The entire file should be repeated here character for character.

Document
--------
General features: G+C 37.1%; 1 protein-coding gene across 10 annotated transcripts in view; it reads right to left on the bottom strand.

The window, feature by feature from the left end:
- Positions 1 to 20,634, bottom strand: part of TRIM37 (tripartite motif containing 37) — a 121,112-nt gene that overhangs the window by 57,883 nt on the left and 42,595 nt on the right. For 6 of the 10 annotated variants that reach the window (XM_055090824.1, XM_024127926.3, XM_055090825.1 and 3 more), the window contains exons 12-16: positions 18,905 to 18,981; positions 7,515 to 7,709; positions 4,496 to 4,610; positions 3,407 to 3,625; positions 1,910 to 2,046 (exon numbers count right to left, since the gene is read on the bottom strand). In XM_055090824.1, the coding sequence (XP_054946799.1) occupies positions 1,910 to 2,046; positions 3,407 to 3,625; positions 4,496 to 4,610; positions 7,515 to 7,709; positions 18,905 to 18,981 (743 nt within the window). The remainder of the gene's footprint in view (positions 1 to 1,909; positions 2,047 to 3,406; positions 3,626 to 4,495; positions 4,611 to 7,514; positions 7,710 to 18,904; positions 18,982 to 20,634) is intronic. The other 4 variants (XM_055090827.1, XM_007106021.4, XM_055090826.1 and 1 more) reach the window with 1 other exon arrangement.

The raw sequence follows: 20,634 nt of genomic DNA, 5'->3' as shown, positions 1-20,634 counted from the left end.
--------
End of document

General features: G+C 37.1%; 1 protein-coding gene across 10 annotated transcripts in view; it reads right to left on the bottom strand.

The window, feature by feature from the left end:
- Positions 1 to 20,634, bottom strand: part of TRIM37 (tripartite motif containing 37) — a 121,112-nt gene that overhangs the window by 57,883 nt on the left and 42,595 nt on the right. For 6 of the 10 annotated variants that reach the window (XM_055090824.1, XM_024127926.3, XM_055090825.1 and 3 more), the window contains exons 12-16: positions 18,905 to 18,981; positions 7,515 to 7,709; positions 4,496 to 4,610; positions 3,407 to 3,625; positions 1,910 to 2,046 (exon numbers count right to left, since the gene is read on the bottom strand). In XM_055090824.1, the coding sequence (XP_054946799.1) occupies positions 1,910 to 2,046; positions 3,407 to 3,625; positions 4,496 to 4,610; positions 7,515 to 7,709; positions 18,905 to 18,981 (743 nt within the window). The remainder of the gene's footprint in view (positions 1 to 1,909; positions 2,047 to 3,406; positions 3,626 to 4,495; positions 4,611 to 7,514; positions 7,710 to 18,904; positions 18,982 to 20,634) is intronic. The other 4 variants (XM_055090827.1, XM_007106021.4, XM_055090826.1 and 1 more) reach the window with 1 other exon arrangement.

The raw sequence follows: 20,634 nt of genomic DNA, 5'->3' as shown, positions 1-20,634 counted from the left end.